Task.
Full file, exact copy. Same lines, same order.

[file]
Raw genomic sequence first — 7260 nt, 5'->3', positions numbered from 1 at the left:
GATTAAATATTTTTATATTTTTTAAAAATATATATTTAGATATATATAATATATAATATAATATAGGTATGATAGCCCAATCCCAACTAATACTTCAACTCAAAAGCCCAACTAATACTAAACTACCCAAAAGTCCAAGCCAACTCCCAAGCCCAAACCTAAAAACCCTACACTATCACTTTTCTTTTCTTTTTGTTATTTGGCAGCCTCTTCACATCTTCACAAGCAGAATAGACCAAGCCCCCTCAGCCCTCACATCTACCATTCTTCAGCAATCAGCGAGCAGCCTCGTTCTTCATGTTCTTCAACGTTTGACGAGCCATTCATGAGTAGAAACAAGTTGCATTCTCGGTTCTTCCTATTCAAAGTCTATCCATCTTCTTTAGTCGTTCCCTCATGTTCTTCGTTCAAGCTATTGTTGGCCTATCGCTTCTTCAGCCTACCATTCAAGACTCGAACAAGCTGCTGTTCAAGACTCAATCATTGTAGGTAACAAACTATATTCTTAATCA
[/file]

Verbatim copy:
Raw genomic sequence first — 7260 nt, 5'->3', positions numbered from 1 at the left:
GATTAAATATTTTTATATTTTTTAAAAATATATATTTAGATATATATAATATATAATATAATATAGGTATGATAGCCCAATCCCAACTAATACTTCAACTCAAAAGCCCAACTAATACTAAACTACCCAAAAGTCCAAGCCAACTCCCAAGCCCAAACCTAAAAACCCTACACTATCACTTTTCTTTTCTTTTTGTTATTTGGCAGCCTCTTCACATCTTCACAAGCAGAATAGACCAAGCCCCCTCAGCCCTCACATCTACCATTCTTCAGCAATCAGCGAGCAGCCTCGTTCTTCATGTTCTTCAACGTTTGACGAGCCATTCATGAGTAGAAACAAGTTGCATTCTCGGTTCTTCCTATTCAAAGTCTATCCATCTTCTTTAGTCGTTCCCTCATGTTCTTCGTTCAAGCTATTGTTGGCCTATCGCTTCTTCAGCCTACCATTCAAGACTCGAACAAGCTGCTGTTCAAGACTCAATCATTGTAGGTAACAAACTATATTCTTAATCA